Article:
Medicolegal Issues

Eight tools for improving obstetric patient safety and unit performance

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Building a comprehensive obstetric patient safety program for your unit


 

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Obstetricians, obstetric nurses, nurse managers, and obstetric department heads are almost always well-trained, hard working, highly motivated individuals dedicated to providing the best possible care for their patients. Nevertheless, errors in the provision of care are all too common.1–3 Even though these errors are confined to a small percentage of patient interactions, they engender profound consequences: injuries to mothers or their babies, higher costs to treat associated complications, and medical-legal suits that can entangle both clinicians and plaintiffs for years.

Why do such errors occur when it is the goal of well-trained and dedicated practi-tioners to provide error-free care? There are several reasons:

  • The provision of medical care in the early 21st Century is an enormously complex endeavor.
  • Physicians and nurses are human beings and, therefore, do not—and never will—perform perfectly all the time, in every situation, with every patient.
  • The systems within which care providers work and the tools with which they work are often suboptimal and inefficient and are not designed to maximize patient safety.
  • Financial constraints on hospital systems and physician practices dictate that obstetricians and obstetric nurses care for as many patients as possible in limited periods of time.

How then can obstetrics professionals seek to eradicate or at least decrease the number of medical errors that occur during the provision of maternity care?

To accomplish this, we must address the core issues at the root of these medical errors. Solutions must be implemented to 1) simplify the often unnecessary complexity of delivering medical care and 2) create systems and tools that minimize errors and catch those that do occur before they can cause harm.

Yet, how is this to be accomplished? In this article, I describe eight tools developed over time by clinicians who have worked in the field of obstetric patient safety. These tools provide some answers and concrete starting points.

TOOL 1: CONTINUING EDUCATION
William Osler once said, “It is astonishing with how little reading a doctor can practice medicine, but it is not astonishing how badly he may do it.”

As the years out of residency and nursing school accumulate, clinicians—both obstetricians and obstetric nurses—find it all too easy to continue to practice pretty much the way they did during training. However, medical science changes, new protocols improve on the old, and new techniques and medications are introduced yearly into the practice arena. If a clinician is to deliver the best possible care, he or she has to keep abreast of these developments in obstetrics and refresh his or her memory from time to time about things learned long ago. Such acquisition of new and review of old obstetric knowledge can be achieved only through ongoing study.

There are many ways continuing education can be accomplished. You can read new editions of textbooks when they are published or follow an obstetric journal through its yearly cycle. Cutting-edge, clinically oriented, interactive courses in all major areas of obstetrics are available to clinicians online. The recertification criteria of the American College of Obstetricians and Gynecologists (ACOG), state licensing requirements, and individual obstetric department recredentialing requirements often mandate such continuing education.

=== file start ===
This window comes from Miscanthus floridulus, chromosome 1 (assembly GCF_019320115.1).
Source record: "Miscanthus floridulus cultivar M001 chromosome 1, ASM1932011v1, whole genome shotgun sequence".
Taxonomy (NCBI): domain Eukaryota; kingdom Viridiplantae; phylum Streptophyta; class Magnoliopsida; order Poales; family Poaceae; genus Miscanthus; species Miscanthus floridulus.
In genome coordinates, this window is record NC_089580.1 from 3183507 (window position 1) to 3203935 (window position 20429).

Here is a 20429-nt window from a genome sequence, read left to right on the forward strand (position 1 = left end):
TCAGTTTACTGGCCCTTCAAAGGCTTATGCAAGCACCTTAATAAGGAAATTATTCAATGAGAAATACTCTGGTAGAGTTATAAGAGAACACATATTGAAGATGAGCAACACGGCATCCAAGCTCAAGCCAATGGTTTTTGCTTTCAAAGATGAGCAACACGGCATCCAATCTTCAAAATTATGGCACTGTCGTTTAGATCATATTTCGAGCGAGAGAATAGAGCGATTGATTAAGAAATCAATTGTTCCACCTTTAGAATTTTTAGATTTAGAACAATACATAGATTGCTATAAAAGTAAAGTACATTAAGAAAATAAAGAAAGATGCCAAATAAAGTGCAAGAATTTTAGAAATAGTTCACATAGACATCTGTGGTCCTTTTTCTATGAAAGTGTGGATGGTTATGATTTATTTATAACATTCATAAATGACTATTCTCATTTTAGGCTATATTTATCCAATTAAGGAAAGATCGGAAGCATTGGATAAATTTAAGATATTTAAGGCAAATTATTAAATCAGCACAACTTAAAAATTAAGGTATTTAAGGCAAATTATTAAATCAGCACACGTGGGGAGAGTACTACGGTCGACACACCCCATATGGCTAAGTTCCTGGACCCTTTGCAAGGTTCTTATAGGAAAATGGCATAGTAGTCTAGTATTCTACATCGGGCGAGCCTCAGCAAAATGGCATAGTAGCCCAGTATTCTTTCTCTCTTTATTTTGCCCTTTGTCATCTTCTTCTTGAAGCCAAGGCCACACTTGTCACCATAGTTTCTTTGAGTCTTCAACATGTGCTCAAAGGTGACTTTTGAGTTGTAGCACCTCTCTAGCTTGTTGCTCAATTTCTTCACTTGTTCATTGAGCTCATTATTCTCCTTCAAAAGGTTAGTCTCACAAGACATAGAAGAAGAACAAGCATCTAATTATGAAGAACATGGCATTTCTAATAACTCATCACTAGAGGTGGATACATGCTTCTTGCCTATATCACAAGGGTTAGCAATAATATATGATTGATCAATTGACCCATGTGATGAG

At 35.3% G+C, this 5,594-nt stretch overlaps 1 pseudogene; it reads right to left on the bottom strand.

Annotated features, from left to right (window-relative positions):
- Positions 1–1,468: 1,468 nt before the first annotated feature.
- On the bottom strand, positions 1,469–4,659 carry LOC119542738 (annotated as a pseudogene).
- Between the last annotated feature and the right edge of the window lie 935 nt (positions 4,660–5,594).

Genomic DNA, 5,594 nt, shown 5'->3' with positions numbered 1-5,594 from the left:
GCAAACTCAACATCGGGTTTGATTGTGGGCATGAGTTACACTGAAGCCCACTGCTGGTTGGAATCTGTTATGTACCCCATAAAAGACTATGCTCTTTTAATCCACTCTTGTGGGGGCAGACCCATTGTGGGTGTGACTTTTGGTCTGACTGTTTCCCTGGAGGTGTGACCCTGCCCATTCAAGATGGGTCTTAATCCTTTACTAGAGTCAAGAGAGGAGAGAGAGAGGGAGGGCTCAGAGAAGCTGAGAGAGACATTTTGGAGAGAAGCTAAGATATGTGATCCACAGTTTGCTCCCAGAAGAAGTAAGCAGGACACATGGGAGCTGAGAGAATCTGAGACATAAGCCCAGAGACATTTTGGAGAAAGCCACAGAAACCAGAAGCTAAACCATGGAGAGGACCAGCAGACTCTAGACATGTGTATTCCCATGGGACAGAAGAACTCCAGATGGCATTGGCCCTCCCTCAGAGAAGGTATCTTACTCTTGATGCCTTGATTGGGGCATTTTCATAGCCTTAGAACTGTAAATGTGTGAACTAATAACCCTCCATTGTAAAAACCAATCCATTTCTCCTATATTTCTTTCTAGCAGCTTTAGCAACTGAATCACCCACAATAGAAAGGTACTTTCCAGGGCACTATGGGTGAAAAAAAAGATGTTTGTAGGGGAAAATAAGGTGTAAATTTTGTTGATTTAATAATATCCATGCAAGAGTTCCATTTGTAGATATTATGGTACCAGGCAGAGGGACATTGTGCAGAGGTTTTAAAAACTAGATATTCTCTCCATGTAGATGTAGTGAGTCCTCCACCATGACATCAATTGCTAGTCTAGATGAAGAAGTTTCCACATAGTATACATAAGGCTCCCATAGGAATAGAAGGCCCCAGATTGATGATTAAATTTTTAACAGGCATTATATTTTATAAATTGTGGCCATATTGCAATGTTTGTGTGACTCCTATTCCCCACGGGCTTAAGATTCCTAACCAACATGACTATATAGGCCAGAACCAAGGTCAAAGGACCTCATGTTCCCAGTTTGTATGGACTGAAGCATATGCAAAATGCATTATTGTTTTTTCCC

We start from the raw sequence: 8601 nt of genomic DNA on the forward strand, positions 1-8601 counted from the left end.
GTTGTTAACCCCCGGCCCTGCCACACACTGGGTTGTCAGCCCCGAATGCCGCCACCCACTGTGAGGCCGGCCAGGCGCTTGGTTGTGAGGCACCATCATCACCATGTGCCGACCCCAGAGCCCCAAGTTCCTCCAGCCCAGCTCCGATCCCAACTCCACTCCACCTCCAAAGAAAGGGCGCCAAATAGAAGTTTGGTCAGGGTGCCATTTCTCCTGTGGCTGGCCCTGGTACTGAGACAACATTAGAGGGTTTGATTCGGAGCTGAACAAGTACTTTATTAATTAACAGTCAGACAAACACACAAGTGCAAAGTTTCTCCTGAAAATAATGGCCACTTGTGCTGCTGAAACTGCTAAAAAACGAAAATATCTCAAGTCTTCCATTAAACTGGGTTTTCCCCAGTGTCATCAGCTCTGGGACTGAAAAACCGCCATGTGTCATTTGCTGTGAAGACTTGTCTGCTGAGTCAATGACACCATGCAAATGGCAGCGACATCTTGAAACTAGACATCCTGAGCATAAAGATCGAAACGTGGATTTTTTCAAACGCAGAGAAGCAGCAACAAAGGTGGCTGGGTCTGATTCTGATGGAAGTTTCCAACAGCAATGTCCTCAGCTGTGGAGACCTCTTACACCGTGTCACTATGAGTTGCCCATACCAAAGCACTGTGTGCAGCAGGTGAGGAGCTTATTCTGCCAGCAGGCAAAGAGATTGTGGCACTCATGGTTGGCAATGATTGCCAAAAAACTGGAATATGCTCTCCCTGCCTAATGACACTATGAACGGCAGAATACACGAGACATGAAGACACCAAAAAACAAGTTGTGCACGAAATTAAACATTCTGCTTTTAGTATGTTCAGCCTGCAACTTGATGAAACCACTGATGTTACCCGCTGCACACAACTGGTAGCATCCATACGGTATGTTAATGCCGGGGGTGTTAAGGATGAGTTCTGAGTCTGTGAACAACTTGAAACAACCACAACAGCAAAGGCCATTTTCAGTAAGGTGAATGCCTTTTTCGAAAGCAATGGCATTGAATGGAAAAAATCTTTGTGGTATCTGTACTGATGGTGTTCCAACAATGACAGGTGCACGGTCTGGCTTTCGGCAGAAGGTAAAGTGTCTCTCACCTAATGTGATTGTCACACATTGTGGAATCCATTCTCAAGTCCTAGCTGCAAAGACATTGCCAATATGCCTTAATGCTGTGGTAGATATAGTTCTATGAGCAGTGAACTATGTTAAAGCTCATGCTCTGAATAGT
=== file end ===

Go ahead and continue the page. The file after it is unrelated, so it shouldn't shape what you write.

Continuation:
TOOL 2: SIMULATION PROGRAMS
Most obstetric emergencies, especially the most dangerous ones, occur infrequently, making it difficult for the many members of any labor and delivery unit to have their skills sharply honed to best deal with them. This is less of a problem at busy institutions where, simply due to the numbers of patients cared for, such emergencies are encountered on a regular basis. But at smaller facilities they are, fortunately, rare. The only way a unit can maintain its competency to handle such situations when they do arise—and they will—is to practice them in simulation mode.

There is now an increasing amount of literature demonstrating that simulation programs are effective not only at improving the knowledge base of obstetrics providers but also at improving Apgar scores, reducing admissions to neonatal intensive care units (NICUs), and preventing brachial plexus injuries.4

An effective simulation program should contain the following features:

  • a thorough, didactic review of the clinical aspects of emergency care for all of the major obstetric emergencies (postpartum hemorrhage, shoulder dystocia, eclamptic seizure, maternal collapse, and urgent cesarean section)
  • practice drills for the above
  • training in teamwork and communication skills
  • frequent repetition, ideally with each major obstetric emergency being covered twice per year.

Many institutions have developed simulation training centers. While these can be excellent teaching facilities, something is lost if simulation training is not done on the actual unit where obstetricians and obstetric nurses will encounter emergencies. Simulation programs also should be time-efficient and should be scheduled to make it easy for obstetrics personnel to participate. For greater convenience and knowledge retention, it is better to have short simulation programs at frequent intervals than day-long programs once per year or every other year.

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